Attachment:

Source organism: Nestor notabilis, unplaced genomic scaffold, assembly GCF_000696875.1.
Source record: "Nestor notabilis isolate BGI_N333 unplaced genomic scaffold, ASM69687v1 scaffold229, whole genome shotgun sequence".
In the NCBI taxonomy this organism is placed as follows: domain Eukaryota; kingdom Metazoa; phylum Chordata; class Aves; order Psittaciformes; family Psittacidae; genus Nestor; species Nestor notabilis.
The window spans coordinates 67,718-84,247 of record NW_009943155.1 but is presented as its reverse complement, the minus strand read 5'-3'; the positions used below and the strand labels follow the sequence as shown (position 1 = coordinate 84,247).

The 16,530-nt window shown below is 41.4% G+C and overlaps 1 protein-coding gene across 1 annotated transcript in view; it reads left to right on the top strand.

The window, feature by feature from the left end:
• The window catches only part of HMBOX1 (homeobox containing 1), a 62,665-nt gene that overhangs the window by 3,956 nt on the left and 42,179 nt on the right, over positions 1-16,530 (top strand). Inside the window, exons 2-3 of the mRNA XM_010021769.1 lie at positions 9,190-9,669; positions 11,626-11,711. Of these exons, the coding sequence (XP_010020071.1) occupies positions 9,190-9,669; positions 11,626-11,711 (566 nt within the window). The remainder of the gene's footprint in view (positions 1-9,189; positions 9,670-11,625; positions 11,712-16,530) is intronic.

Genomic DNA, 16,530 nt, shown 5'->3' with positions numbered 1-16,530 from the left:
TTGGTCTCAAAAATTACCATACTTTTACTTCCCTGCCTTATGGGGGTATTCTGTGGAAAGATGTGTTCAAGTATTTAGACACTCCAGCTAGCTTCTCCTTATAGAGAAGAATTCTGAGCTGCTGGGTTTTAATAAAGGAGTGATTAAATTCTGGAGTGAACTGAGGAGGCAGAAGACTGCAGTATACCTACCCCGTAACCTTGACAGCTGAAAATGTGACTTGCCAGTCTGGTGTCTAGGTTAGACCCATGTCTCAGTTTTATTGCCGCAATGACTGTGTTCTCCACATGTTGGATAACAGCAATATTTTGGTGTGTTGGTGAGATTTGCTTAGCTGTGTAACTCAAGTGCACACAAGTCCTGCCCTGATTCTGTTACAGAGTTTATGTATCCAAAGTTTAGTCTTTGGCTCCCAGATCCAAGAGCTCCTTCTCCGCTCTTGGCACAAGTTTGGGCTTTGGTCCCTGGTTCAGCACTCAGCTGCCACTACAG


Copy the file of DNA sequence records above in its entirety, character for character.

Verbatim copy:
Source organism: Nestor notabilis, unplaced genomic scaffold, assembly GCF_000696875.1.
Source record: "Nestor notabilis isolate BGI_N333 unplaced genomic scaffold, ASM69687v1 scaffold229, whole genome shotgun sequence".
In the NCBI taxonomy this organism is placed as follows: domain Eukaryota; kingdom Metazoa; phylum Chordata; class Aves; order Psittaciformes; family Psittacidae; genus Nestor; species Nestor notabilis.
The window spans coordinates 67,718-84,247 of record NW_009943155.1 but is presented as its reverse complement, the minus strand read 5'-3'; the positions used below and the strand labels follow the sequence as shown (position 1 = coordinate 84,247).

The 16,530-nt window shown below is 41.4% G+C and overlaps 1 protein-coding gene across 1 annotated transcript in view; it reads left to right on the top strand.

The window, feature by feature from the left end:
• The window catches only part of HMBOX1 (homeobox containing 1), a 62,665-nt gene that overhangs the window by 3,956 nt on the left and 42,179 nt on the right, over positions 1-16,530 (top strand). Inside the window, exons 2-3 of the mRNA XM_010021769.1 lie at positions 9,190-9,669; positions 11,626-11,711. Of these exons, the coding sequence (XP_010020071.1) occupies positions 9,190-9,669; positions 11,626-11,711 (566 nt within the window). The remainder of the gene's footprint in view (positions 1-9,189; positions 9,670-11,625; positions 11,712-16,530) is intronic.

Genomic DNA, 16,530 nt, shown 5'->3' with positions numbered 1-16,530 from the left:
TTGGTCTCAAAAATTACCATACTTTTACTTCCCTGCCTTATGGGGGTATTCTGTGGAAAGATGTGTTCAAGTATTTAGACACTCCAGCTAGCTTCTCCTTATAGAGAAGAATTCTGAGCTGCTGGGTTTTAATAAAGGAGTGATTAAATTCTGGAGTGAACTGAGGAGGCAGAAGACTGCAGTATACCTACCCCGTAACCTTGACAGCTGAAAATGTGACTTGCCAGTCTGGTGTCTAGGTTAGACCCATGTCTCAGTTTTATTGCCGCAATGACTGTGTTCTCCACATGTTGGATAACAGCAATATTTTGGTGTGTTGGTGAGATTTGCTTAGCTGTGTAACTCAAGTGCACACAAGTCCTGCCCTGATTCTGTTACAGAGTTTATGTATCCAAAGTTTAGTCTTTGGCTCCCAGATCCAAGAGCTCCTTCTCCGCTCTTGGCACAAGTTTGGGCTTTGGTCCCTGGTTCAGCACTCAGCTGCCACTACAG